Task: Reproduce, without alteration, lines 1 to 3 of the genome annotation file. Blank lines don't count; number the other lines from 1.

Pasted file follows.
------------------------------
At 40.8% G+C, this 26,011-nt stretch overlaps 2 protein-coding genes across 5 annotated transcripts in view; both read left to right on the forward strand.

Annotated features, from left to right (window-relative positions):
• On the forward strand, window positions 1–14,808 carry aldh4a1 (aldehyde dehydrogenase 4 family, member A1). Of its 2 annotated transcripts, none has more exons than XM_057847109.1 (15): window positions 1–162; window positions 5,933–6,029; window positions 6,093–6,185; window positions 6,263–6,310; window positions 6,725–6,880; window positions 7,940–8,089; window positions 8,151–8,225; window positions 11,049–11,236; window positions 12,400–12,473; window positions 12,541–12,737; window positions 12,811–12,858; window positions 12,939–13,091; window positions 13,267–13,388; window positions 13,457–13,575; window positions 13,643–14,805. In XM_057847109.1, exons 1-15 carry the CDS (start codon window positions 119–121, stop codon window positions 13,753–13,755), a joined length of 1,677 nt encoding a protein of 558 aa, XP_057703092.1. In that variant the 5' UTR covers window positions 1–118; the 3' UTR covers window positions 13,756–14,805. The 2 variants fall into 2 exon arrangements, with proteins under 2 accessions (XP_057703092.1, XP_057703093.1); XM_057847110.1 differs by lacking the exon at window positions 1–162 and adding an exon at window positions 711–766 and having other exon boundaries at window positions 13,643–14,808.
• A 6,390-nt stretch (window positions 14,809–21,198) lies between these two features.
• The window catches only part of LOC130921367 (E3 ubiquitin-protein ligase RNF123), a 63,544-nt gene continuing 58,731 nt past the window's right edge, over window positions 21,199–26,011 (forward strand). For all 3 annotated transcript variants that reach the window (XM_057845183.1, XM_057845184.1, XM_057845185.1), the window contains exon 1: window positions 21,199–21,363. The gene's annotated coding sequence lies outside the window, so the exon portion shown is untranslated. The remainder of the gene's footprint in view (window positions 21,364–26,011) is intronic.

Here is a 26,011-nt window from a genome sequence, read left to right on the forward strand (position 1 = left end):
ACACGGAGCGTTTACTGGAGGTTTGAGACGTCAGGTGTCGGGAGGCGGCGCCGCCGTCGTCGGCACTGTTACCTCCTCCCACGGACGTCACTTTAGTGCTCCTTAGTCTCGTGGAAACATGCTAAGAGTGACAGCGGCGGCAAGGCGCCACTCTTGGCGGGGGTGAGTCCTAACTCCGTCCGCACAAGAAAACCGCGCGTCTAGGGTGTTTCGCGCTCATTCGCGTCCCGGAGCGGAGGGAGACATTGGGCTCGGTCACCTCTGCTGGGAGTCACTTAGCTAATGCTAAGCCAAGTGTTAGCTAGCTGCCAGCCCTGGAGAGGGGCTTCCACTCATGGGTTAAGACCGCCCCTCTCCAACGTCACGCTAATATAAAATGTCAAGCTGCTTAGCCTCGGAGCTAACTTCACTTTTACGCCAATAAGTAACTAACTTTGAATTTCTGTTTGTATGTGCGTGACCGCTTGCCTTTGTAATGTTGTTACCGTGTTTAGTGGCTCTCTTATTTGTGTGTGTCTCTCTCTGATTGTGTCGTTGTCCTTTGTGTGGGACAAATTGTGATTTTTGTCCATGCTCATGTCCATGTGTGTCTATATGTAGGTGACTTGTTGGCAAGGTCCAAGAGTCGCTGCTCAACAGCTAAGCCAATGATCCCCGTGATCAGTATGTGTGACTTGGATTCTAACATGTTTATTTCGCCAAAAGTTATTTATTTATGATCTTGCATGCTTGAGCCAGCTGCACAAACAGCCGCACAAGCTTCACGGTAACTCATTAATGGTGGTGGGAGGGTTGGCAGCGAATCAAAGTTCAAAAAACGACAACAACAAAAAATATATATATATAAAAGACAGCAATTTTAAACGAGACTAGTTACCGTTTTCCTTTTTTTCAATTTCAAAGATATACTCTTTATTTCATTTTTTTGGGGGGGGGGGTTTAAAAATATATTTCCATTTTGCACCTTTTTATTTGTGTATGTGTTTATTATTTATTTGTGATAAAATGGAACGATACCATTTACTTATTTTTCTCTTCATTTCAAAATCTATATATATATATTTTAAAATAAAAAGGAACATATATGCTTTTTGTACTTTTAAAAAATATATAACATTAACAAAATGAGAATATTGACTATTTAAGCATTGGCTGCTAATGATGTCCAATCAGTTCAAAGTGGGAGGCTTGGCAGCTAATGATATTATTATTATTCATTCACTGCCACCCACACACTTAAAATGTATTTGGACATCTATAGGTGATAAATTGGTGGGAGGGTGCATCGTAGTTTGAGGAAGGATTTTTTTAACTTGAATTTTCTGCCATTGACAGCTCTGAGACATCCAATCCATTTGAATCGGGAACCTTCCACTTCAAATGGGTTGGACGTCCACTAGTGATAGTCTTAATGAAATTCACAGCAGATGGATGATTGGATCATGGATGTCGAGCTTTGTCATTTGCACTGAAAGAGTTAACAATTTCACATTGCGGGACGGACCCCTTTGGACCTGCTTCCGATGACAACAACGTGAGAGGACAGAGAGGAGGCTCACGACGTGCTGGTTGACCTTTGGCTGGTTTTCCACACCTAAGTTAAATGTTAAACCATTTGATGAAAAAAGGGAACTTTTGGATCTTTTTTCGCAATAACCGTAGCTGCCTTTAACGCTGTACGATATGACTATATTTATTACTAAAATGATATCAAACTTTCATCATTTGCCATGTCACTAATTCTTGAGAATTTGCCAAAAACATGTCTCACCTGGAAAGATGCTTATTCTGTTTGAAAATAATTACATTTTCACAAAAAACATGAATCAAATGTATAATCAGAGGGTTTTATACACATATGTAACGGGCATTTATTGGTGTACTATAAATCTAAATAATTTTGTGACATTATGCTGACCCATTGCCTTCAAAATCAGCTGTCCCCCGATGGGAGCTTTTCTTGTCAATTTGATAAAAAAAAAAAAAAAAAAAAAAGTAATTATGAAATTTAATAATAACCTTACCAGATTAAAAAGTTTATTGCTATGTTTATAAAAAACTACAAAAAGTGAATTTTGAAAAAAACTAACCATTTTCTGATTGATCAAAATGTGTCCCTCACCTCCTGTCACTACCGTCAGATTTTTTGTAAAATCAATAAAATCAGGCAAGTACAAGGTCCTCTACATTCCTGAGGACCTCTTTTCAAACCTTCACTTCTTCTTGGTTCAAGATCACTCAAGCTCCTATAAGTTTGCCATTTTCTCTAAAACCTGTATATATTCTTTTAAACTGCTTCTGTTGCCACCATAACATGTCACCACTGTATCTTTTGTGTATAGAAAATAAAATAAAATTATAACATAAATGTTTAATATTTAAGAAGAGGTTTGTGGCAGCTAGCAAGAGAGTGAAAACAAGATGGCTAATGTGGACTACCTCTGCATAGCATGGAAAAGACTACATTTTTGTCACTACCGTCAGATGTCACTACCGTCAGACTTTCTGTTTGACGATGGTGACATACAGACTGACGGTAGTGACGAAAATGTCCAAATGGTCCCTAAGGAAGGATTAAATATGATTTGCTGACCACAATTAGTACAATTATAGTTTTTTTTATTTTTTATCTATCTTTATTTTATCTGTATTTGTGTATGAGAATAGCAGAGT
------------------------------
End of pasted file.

At 40.8% G+C, this 26,011-nt stretch overlaps 2 protein-coding genes across 5 annotated transcripts in view; both read left to right on the forward strand.

Annotated features, from left to right (window-relative positions):
• On the forward strand, window positions 1–14,808 carry aldh4a1 (aldehyde dehydrogenase 4 family, member A1). Of its 2 annotated transcripts, none has more exons than XM_057847109.1 (15): window positions 1–162; window positions 5,933–6,029; window positions 6,093–6,185; window positions 6,263–6,310; window positions 6,725–6,880; window positions 7,940–8,089; window positions 8,151–8,225; window positions 11,049–11,236; window positions 12,400–12,473; window positions 12,541–12,737; window positions 12,811–12,858; window positions 12,939–13,091; window positions 13,267–13,388; window positions 13,457–13,575; window positions 13,643–14,805. In XM_057847109.1, exons 1-15 carry the CDS (start codon window positions 119–121, stop codon window positions 13,753–13,755), a joined length of 1,677 nt encoding a protein of 558 aa, XP_057703092.1. In that variant the 5' UTR covers window positions 1–118; the 3' UTR covers window positions 13,756–14,805. The 2 variants fall into 2 exon arrangements, with proteins under 2 accessions (XP_057703092.1, XP_057703093.1); XM_057847110.1 differs by lacking the exon at window positions 1–162 and adding an exon at window positions 711–766 and having other exon boundaries at window positions 13,643–14,808.